I invite you to experience a common conversation I have with clients regarding their estate planning:
Client: For “x” reason I want to avoid probate so I added my daughter as an owner of my house, so when I pass away, my house will not go through probate.
Me: That is true – your house will avoid probate, but in adding your daughter as an owner, you’ve made a gift, which has tax implications. At a bare minimum, you might want to file a gift tax return which may run you several hundred dollars.
Client: Alright. That’s not a big deal.
Me: Another thing – you’ve lived in your house a long time, and it’s now worth about $250k more than when you bought it. If you had not added your daughter as an owner and you needed to sell the house, you could exclude taxes on the entire $250k of gain from the sale. But since you’ve now added your daughter to the deed, if you sold it, a significant portion of the $250k gain may be taxed.
Client: I didn’t know that but . . . I’m not going to sell it anyway.
Me: What if you need to sell it, to say, pay for unexpected expenses?
Client: I really don’t think that will happen.
Me: Another issue you’re dealing with is that your family will now have to pay perhaps thousands of dollars in taxes on the gain from the sale of your house after your death. These taxes could have been avoided had you not added anyone as an owner, but rather just left it at death to the person or persons who you want to receive it.
Client: Ok, now you have my attention.
Me: Ok, you’ve also told me that you have three other children and want everything you own to be divided equally among the four children.
Client: Yes, that’s right.
Me: Well because of the way you currently have your assets titled, your children will not inherit everything equally.
Client: But my Will from 15 years ago says that my children will get everything equally. I don’t understand?
Me: It’s possible your children may inherit everything else you own equally, but after your death your daughter who is currently on the deed to your house will then have full ownership of it, and your other children will be excluded. The way you have your house currently titled will override what your Will says.
Client: I didn’t know that, but what I do know is that my children understand that everything I own is to be divided equally among them, and so my daughter will “do the right thing.” I know that after I’m gone, she will add the other children as owners.
Me: Your daughter may very well do that, but what sometimes happens in real life is that a child in your daughter’s situation will think to themselves, “I know Dad wanted everything to go to all us kids equally, but these last few years, I’m the one who’s done most of the work as far as taking care of Dad. I’ve put in more time than the others so I’m not going to give them any interest in the house.” And your daughter has no legal obligation to give your other three kids any interest in the house.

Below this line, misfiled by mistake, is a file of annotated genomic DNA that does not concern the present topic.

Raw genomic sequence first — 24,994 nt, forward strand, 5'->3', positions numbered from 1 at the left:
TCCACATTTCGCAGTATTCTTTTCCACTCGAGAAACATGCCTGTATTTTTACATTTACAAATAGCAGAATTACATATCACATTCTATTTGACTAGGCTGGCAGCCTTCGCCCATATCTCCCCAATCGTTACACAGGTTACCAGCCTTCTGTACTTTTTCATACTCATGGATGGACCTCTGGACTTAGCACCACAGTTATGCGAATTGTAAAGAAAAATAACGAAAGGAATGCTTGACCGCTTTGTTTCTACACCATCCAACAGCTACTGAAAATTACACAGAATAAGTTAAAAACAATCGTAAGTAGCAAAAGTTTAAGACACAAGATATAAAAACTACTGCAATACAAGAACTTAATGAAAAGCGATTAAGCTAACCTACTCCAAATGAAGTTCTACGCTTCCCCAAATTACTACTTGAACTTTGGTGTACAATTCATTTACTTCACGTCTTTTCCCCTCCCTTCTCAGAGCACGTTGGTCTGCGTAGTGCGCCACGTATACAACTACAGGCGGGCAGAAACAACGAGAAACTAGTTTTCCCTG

Client: I know my daughter, and she will do the right thing.
Me: Even if she does that, she also has made gifts to her siblings that have tax implications for her.
Client: I’ll let her figure that one out, when the time comes.
Me: Also, since you’ve added your daughter as an owner of your house, your house is now more exposed to creditors than it was before when you were the only owner of the house. What if your daughter gets sued or has a tax lien filed against her or gets divorced? Have you thought about what could happen to your house then? Among other things, are you okay with your son-in-law becoming a co-owner with you?
Client: I never thought of any of this before …
Something along the lines of the conversation above is not that uncommon in my world – what I call the client’s engaging in Probate Avoidance Gymnastics: A person, for this-or-that reason, wants to avoid Probate but is not willing to invest to appropriately do so and thus does something to dance around the Probate process. And, as you can see from the conversation above, what those clients often end up doing is creating more problems than they had to begin with.
Before you yourself undertake some form of Probate Avoidance Gymnastics - such as deeding property or adding a child to a bank account - consider all of the ultimate legal effects of such planning: the extent of your control of the asset during your lifetime; tax consequences including gift tax, income tax, estate tax, and capital gains tax; possible effects on your or your beneficiary’s Medicaid eligibility; and simply general disposition effects on any testamentary plans you currently have in place.
My role as the estate planning attorney is to identify these potential problems and to explain the alternative solutions, together with the advantages and disadvantages of each.
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* Disclaimer – This is not intended as legal advice. As always, you should not act upon any such information without first seeking qualified professional counsel on the specific matter.